GREENSBORO, N.C. — The coronavirus pandemic continues to be a battle for small business owners. The latest 2020 report from the U.S. Small Business Administration shows there are about 30-million small businesses in the country.
But, 9-million small businesses are at risk of closing for good in 2021 due to the pandemic. That's coming from a recent Federal Reserve Bank survey. It shows the outlook is even worse for minority-owned businesses, with 8 in 10 saying their company is in poor financial condition.
Black business owners, in particular, are struggling to stay afloat during the health crisis. U.S. Bureau of Labor statistics show there were just over one-million Black businesses at the start of 2020. But, since the pandemic hit the U.S., small Black-owned businesses have decreased by at least 41-percent.
Now that you know the latest statistics, you might want to consider supporting a Black-owned business in the Triad. Corey Paul is the founder and owner of Corey-Paul's Hair Studio on Hanes Mall Boulevard in Winston-Salem. He established the hair salon in 2009, with the goal to be the triad's leading salon in setting trends and offering great service to clients.
Nine licensed hair stylists work at the shop, specializing in cuts, coloring, blowouts, natural hair care, braiding, extensions, and chemicals -- such as relaxers and perms. Despite the pandemic, the salon is still catering to men and women of all hair-types under tight safety and health measures. That includes the use of face masks, temperature checks, and social distancing.
Since February is Black History Month, Paul is also sharing how hair for African Americans is a symbol of history and culture, from afros to locs, twists, curls, and more. For centuries, he says, Black people have been creating and wearing certain hairstyles to deliver powerful messages in social and political settings.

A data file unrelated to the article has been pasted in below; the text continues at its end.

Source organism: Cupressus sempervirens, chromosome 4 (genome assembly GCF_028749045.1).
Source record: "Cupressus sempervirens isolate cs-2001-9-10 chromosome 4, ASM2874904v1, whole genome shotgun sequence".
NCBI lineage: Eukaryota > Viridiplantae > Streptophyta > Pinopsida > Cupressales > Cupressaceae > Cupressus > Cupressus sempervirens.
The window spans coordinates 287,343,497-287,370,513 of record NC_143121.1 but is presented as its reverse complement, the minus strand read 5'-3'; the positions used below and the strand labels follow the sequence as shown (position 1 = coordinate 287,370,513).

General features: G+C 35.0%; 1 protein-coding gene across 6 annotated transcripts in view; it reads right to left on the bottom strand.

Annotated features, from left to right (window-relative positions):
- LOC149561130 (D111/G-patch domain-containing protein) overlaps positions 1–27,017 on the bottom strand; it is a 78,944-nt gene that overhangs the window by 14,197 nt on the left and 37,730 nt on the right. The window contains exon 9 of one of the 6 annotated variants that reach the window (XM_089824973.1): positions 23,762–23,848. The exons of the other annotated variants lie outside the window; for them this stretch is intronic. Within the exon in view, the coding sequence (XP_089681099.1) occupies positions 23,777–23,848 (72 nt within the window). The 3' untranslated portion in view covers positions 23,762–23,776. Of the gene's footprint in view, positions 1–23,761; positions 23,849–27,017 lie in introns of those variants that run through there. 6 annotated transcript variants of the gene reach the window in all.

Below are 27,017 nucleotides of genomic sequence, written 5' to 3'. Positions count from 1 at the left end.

“We've always been about hair care, from Madam C.J. Walker making her product line and famous pressing cream," Paul said. “We've always been about our hair, whether you had an afro, braids, or hair pressed straight. Hair has just been that staple in our community.”
The popular afro hairstyle emerged in the 1960s during the Civil Rights Movement. In the Black community, historians say, the hairstyle continues to act as "a symbol of rebellion, pride and empowerment." The natural hair movement is all about accepting natural Black beauty and encouraging Black and Brown communities to avoid hair damaging products.
The fight, however, to end hair discrimination continues across America. According to the Dove CROWN Research Study, Black women are 1.5 times more likely to be sent home from the workplace because of their hair. Dove and the CROWN Coalition created The CROWN Act in 2019 to ensure protection against discrimination based on race-based hairstyles by extending statutory protection to hair texture and protective styles, such as braids, locs, twists, and knots in the workplace and public schools.
“That's the good thing about the Black culture,” Paul said. “We can change it up. We can go from natural to relaxed or hair extensions. Our hair is so versatile. But, I encourage Black women and men to just be comfortable in whatever hairstyle they’re wearing.”